Aberrant track removal serves to exclude tracking failures, which often lead to temporal discontinuities in the time series and poor data quality. Therefore, we introduce TrAM (τ), which provides a value calculated for each cell to determine the credibility of its tracking. We adjusted assay-specific TrAM filter thresholds using ground truth Receiver Operating Characteristic (ROC) curves. This enables one to balance the trade-off between sensitivity and specificity in rejecting failed tracking. Step-by-step instructions to calculate and apply TrAM along with the complete source code can be found in the Methods section. We describe below the details of this workflow and demonstrate its application to numerous critical challenges in cellular analysis. We provide optimized protocols for these specific applications and guidelines for adapting them to a variety of assays.
Cell motility assays – benchmarking and validation
Single cell motility studies can provide valuable insights into cancer cell migration, particularly in the context of cell-cell and cell-environment interactions6,7. It can also be a useful read-out to determine necessary imaging increments for adequate tracking. Here we describe the steps and analyses we took to increase the precision of cell motility measurements, which include image acquisition, phenotype tracking, and introduction and benchmarking of our novel filtering step based on TrAM.
The primary variables to be optimized in an image acquisition protocol are cell labeling, excitation/emission spectrum, number of acquisitions, and total acquisition time. When capturing dynamics of cell populations one must choose imaging time increments that will (1) temporally resolve the dynamic phenotype and (2) successfully track as many cells as possible throughout the entire time course. We first conducted preliminary experiments to collect training data sets in which we imaged three cancer cell lines, PC3, Panc-1 and HeLa, every minute for 30 min to determine each cell type’s maximum cell speed. Since nuclei are about 10 μm in diameter and studies report migration rates of <1 μm/min38, we can safely assume that even the fastest cell would be adequately sampled under these conditions.
We used the training data sets to develop a base protocol for segmenting and tracking nuclei using the nuclear stains. This base protocol is adaptable to various cell lines and assay time scales (Supplementary Table S1). To adjust the protocol to different cell lines, we set the nuclear diameter to the average measured in 10 cells (HeLa = 20 nm, PC3 = 16 nm and for Panc-1 = 11 nm) and adjusted the splitting coefficient according to their ability to cluster (HeLa < PC3 < Panc-1). Next, we adapted them to different time scales by fine-tuning the range for nuclear area at first and last time points of the experiment. This resulted in more permissive values for long-term time-lapse experiments to include small, apoptotic cells and mitosis, compared to short-term time-lapse experiments of a single cell generation. We removed objects crossing the border of the imaging field to ensure only whole nuclei were analyzed, as they can lead to false morphology assessments.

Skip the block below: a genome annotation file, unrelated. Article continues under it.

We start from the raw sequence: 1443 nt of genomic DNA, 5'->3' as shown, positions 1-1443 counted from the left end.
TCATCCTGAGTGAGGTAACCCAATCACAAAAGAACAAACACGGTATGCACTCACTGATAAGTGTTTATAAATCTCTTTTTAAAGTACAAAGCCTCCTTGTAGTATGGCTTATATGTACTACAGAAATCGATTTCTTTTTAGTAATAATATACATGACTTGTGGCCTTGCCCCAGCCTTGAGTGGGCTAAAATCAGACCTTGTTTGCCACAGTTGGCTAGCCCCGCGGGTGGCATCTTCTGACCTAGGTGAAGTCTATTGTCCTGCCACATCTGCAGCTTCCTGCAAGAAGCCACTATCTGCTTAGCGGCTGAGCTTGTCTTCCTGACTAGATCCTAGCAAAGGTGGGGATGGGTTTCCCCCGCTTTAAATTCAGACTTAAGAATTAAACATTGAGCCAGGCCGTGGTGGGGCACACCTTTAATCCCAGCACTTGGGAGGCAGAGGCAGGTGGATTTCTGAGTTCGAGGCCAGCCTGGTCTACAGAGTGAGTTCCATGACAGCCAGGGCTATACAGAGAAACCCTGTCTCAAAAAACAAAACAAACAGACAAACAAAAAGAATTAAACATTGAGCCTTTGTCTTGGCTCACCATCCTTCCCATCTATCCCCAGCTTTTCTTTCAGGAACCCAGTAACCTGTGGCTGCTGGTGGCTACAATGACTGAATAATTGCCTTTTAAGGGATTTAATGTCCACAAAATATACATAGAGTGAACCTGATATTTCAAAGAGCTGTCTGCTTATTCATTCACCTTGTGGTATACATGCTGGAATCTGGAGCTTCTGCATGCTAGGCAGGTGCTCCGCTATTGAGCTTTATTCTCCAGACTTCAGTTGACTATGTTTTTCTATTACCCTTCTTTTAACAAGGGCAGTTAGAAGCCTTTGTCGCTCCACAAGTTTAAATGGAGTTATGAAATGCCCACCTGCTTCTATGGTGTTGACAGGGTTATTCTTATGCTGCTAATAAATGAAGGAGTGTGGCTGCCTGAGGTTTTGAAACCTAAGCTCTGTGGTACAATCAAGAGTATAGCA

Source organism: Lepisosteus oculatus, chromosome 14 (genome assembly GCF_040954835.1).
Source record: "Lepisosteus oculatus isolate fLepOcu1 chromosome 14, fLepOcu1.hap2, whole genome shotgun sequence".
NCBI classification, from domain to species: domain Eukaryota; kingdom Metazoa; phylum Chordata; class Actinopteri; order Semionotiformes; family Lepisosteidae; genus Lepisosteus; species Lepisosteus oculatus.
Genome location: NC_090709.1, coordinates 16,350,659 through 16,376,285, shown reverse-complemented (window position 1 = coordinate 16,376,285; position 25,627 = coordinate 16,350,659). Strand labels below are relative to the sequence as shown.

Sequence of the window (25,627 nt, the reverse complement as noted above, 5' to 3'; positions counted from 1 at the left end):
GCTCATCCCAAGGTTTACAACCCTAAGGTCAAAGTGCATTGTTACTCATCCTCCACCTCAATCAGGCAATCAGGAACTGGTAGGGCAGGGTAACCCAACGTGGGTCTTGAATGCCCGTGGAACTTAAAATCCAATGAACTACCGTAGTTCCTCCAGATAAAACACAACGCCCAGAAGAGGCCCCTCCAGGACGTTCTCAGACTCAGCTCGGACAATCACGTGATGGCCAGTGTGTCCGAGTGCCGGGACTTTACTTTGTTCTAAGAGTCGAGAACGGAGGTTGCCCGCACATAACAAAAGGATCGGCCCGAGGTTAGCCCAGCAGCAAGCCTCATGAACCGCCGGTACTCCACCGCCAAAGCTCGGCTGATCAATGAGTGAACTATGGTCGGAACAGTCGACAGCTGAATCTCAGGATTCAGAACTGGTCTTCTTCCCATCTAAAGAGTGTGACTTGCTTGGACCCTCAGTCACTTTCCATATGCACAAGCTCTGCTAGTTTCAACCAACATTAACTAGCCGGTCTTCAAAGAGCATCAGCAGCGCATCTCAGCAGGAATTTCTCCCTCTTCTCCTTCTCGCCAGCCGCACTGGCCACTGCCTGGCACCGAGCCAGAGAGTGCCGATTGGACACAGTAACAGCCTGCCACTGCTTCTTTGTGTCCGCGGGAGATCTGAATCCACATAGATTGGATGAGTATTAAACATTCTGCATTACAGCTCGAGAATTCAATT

Once tracking data were collected, we applied a set of filters to increase data accuracy by excluding poor tracks. In our first filtering step, incomplete tracks (i.e. cells without tracking data at every time point) were removed from the dataset. Manual assessment of these excluded cells revealed they were mostly floating debris traversing the focal plane, though some were cells entering or exiting the imaging field. They constituted 13% of the Panc-1 cells, 31% of the HeLa cells, and 42% of the PC3 cells (examples shown in Supplementary Fig. S1). Their removal was thus an important step to ensure the data reflected the viable cell population.
We then applied TrAM filtering to detect cells with segmentation or tracking errors. We used the area and roundness of each cell’s nucleus to calculate TrAM (τ, described in detail in the Methods section). Briefly, TrAM detects changes in tracked values that are sudden, simultaneous, and unusually large. These events typically indicate poor segmentation of cell compartments or failed tracking. TrAM is scaled relative to median fluctuations in tracked values across a cell population, and so is a measure of a cell’s deviation from usual dynamics. Larger values imply more aberrant tracks, with a value of order 1 being typical for the population.
To determine a threshold τ value above which we discard tracks as aberrant, we manually annotated 94 randomly selected tracked cells as either pass or fail (Supplementary Data S1). We generated an ROC curve from these annotations and chose the threshold that maximized the sum of sensitivity and specificity. This optimum was at τ = 4.69 (Fig. 2a, Supplementary Movie S1). This filtering step resulted in the exclusion of 8% of the total tracked population of Panc-1 cells, 20% of the HeLa cells, and 23% of the PC3 cells. Filtering increased the precision (data percentage consisting of good tracks) from 87% to 98%. The cost of this improvement was filtering out 15% of the well-tracked cells (85% recall).
An example rejected cell (τ = 36.33) is depicted in Fig. 2b. Note that trajectories of nuclear morphology, specifically area and roundness, contain measurements well outside the curve, which represents credible ranges of the smoothed time series. Snapshots of the cell at these time points confirm poor nuclear segmentation responsible for the jumps. In contrast, a cell typical of those that pass the filtering (τ = 2.79) is depicted above; it is tracked accurately.